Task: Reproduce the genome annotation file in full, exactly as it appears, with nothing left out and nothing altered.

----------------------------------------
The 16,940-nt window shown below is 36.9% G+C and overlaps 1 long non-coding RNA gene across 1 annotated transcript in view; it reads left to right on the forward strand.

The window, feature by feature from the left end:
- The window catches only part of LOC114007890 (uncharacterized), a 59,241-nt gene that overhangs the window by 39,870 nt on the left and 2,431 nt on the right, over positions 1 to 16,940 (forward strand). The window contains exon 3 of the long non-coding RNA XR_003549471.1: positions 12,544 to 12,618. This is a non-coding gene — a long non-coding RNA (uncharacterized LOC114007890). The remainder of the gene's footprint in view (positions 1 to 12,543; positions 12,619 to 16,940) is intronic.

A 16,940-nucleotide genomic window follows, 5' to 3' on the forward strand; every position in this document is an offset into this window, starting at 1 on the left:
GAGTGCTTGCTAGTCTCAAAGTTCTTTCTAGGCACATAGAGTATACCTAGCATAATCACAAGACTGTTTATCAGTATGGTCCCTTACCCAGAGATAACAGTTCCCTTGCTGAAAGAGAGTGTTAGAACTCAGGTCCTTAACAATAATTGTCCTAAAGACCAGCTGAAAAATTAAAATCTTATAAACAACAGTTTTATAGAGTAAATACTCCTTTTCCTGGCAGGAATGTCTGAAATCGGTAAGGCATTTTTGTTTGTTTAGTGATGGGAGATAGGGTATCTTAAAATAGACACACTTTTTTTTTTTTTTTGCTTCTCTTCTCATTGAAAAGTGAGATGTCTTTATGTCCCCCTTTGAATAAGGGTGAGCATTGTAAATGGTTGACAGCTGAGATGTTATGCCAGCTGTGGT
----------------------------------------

The 16,940-nt window shown below is 36.9% G+C and overlaps 1 long non-coding RNA gene across 1 annotated transcript in view; it reads left to right on the forward strand.

The window, feature by feature from the left end:
- The window catches only part of LOC114007890 (uncharacterized), a 59,241-nt gene that overhangs the window by 39,870 nt on the left and 2,431 nt on the right, over positions 1 to 16,940 (forward strand). The window contains exon 3 of the long non-coding RNA XR_003549471.1: positions 12,544 to 12,618. This is a non-coding gene — a long non-coding RNA (uncharacterized LOC114007890). The remainder of the gene's footprint in view (positions 1 to 12,543; positions 12,619 to 16,940) is intronic.

A 16,940-nucleotide genomic window follows, 5' to 3' on the forward strand; every position in this document is an offset into this window, starting at 1 on the left:
GAGTGCTTGCTAGTCTCAAAGTTCTTTCTAGGCACATAGAGTATACCTAGCATAATCACAAGACTGTTTATCAGTATGGTCCCTTACCCAGAGATAACAGTTCCCTTGCTGAAAGAGAGTGTTAGAACTCAGGTCCTTAACAATAATTGTCCTAAAGACCAGCTGAAAAATTAAAATCTTATAAACAACAGTTTTATAGAGTAAATACTCCTTTTCCTGGCAGGAATGTCTGAAATCGGTAAGGCATTTTTGTTTGTTTAGTGATGGGAGATAGGGTATCTTAAAATAGACACACTTTTTTTTTTTTTTTGCTTCTCTTCTCATTGAAAAGTGAGATGTCTTTATGTCCCCCTTTGAATAAGGGTGAGCATTGTAAATGGTTGACAGCTGAGATGTTATGCCAGCTGTGGT